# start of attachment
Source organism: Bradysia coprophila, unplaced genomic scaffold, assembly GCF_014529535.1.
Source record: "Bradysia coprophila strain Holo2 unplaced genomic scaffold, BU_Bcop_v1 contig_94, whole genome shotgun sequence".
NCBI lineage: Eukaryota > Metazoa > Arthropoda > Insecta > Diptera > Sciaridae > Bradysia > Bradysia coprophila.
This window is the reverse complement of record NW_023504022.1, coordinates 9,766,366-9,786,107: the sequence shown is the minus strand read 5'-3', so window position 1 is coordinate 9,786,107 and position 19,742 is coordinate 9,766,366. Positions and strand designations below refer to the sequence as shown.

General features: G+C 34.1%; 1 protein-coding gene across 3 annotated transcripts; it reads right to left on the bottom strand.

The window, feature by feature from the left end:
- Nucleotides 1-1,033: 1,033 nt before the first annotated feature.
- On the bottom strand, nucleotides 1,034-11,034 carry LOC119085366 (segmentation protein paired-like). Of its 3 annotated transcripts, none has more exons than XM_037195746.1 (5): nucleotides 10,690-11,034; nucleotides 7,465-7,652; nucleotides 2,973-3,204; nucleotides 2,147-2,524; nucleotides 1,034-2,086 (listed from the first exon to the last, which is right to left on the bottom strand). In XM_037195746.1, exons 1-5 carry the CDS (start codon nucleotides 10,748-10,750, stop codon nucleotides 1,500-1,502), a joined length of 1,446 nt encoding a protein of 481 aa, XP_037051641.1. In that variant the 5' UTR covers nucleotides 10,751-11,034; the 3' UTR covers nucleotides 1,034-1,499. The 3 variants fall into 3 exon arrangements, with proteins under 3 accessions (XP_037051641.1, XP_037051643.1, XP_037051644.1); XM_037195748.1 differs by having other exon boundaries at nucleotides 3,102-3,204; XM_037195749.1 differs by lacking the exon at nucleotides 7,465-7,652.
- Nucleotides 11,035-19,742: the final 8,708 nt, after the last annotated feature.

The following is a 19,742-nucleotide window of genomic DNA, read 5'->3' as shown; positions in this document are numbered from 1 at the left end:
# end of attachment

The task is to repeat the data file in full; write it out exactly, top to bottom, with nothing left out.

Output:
Source organism: Bradysia coprophila, unplaced genomic scaffold, assembly GCF_014529535.1.
Source record: "Bradysia coprophila strain Holo2 unplaced genomic scaffold, BU_Bcop_v1 contig_94, whole genome shotgun sequence".
NCBI lineage: Eukaryota > Metazoa > Arthropoda > Insecta > Diptera > Sciaridae > Bradysia > Bradysia coprophila.
This window is the reverse complement of record NW_023504022.1, coordinates 9,766,366-9,786,107: the sequence shown is the minus strand read 5'-3', so window position 1 is coordinate 9,786,107 and position 19,742 is coordinate 9,766,366. Positions and strand designations below refer to the sequence as shown.

General features: G+C 34.1%; 1 protein-coding gene across 3 annotated transcripts; it reads right to left on the bottom strand.

The window, feature by feature from the left end:
- Nucleotides 1-1,033: 1,033 nt before the first annotated feature.
- On the bottom strand, nucleotides 1,034-11,034 carry LOC119085366 (segmentation protein paired-like). Of its 3 annotated transcripts, none has more exons than XM_037195746.1 (5): nucleotides 10,690-11,034; nucleotides 7,465-7,652; nucleotides 2,973-3,204; nucleotides 2,147-2,524; nucleotides 1,034-2,086 (listed from the first exon to the last, which is right to left on the bottom strand). In XM_037195746.1, exons 1-5 carry the CDS (start codon nucleotides 10,748-10,750, stop codon nucleotides 1,500-1,502), a joined length of 1,446 nt encoding a protein of 481 aa, XP_037051641.1. In that variant the 5' UTR covers nucleotides 10,751-11,034; the 3' UTR covers nucleotides 1,034-1,499. The 3 variants fall into 3 exon arrangements, with proteins under 3 accessions (XP_037051641.1, XP_037051643.1, XP_037051644.1); XM_037195748.1 differs by having other exon boundaries at nucleotides 3,102-3,204; XM_037195749.1 differs by lacking the exon at nucleotides 7,465-7,652.
- Nucleotides 11,035-19,742: the final 8,708 nt, after the last annotated feature.

The following is a 19,742-nucleotide window of genomic DNA, read 5'->3' as shown; positions in this document are numbered from 1 at the left end: